Prior to independence, Dikgosi allocated land for residential and agricultural purposes. At independence, land tenures in Botswana became freehold, state land and tribal land. Before 1968, tribal land, which is land belonging to different tribes, dating back to pre-independence, was allocated and administered by Dikgosi under Customary Law. Dikgosi are currently merely ‘land overseers’, a responsibility that can be delegated. Land overseers assist the Land Boards by confirming the vacancy or availability for occupation of land applied for.

Post-independence, the country was managed through modern law and customary law, a system developed during colonialism. Land was allocated for agricultural purposes such as ploughing and grazing and most importantly for residential use. Over time some land was allocated for commercial purpose. In terms of the law, sinking of boreholes and development of wells was permitted and farmers had some rights over such developed water resources.

Land Boards were established under Section 3 of the Tribal Land Act of 1968 with the intention to improve tribal land administration. Whilst the law was enacted in 1968, Land Boards started operating around 1970 under the Ministry of Local Government and Lands which was renamed Ministry of Lands and Housing (MLH) in 1999. These statutory bodies were a mechanism to also prune the powers of Dikgosi over tribal land. Currently, land issues fall under the Ministry of Land Management, Water and Sanitation Services.

There are 12 Main Land Boards, namely Ngwato, Kgatleng, Tlokweng, Tati, Chobe, Tawana, Malete, Rolong, Ghanzi, Kgalagadi, Kweneng and Ngwaketse Land Boards.  The Tribal Land Act of 1968 as amended in 1994 provides that the Land Boards have the powers to rescind the grant of any rights to use any land, impose restrictions on land usage and facilitate any transfer or change of use of land.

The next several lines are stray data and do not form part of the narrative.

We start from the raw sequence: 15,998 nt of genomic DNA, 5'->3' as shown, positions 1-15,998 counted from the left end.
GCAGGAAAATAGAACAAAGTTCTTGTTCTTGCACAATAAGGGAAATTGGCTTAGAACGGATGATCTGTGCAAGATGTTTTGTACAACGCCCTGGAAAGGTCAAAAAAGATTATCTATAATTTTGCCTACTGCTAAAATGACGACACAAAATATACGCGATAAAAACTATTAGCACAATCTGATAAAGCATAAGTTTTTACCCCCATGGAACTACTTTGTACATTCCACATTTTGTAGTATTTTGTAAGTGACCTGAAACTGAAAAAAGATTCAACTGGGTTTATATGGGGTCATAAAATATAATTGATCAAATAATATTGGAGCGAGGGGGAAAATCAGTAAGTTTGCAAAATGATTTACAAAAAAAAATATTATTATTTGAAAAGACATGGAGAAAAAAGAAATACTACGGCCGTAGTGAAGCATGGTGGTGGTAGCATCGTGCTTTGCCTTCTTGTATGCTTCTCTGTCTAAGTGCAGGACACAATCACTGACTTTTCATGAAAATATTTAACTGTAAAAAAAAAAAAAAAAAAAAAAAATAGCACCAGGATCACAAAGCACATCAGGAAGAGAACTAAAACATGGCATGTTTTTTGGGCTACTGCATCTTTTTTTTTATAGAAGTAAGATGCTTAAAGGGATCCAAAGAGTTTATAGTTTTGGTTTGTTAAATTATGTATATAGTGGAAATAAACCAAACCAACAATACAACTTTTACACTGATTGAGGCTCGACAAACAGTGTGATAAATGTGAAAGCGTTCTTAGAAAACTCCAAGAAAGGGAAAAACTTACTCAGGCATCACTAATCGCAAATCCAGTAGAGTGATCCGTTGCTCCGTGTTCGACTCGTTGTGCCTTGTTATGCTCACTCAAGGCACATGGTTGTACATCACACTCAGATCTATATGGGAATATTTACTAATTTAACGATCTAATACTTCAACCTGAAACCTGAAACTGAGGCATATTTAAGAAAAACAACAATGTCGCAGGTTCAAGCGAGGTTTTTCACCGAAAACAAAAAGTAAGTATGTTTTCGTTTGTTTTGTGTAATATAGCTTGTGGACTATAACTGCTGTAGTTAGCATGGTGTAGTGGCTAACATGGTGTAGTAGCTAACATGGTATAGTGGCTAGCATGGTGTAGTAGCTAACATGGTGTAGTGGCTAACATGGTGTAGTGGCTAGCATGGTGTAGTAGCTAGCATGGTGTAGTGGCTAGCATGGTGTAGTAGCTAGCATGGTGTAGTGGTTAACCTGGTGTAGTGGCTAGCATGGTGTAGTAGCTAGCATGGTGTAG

Some land administration powers have been decentralized to sub land boards. The devolved powers include inter alia common law and customary law water rights and land applications, mining, evictions and dispute resolution. However, decisions can be appealed to the land board or to the Minister who is at the apex.

So, land boards are very powerful entities in the country’s local government system. Membership to these institutions is important not only because of monetary benefits of allowances but also the power of these bodies. in terms of the law, candidates for appointment to Land Boards or Subs should be residents of the tribal areas where appointments are sought, be holders of at least Junior Certificate and not actively involved in politics.  The LOO contended that ruling party activists have been appointed in the recent appointments.

He argued that worse, some had no minimum qualifications required by the law and that some are not inhabitants of the tribal or sub tribal areas where they have been appointed. It was also pointed that some people appointed are septuagenarians and that younger qualified Batswana with degrees have been rejected.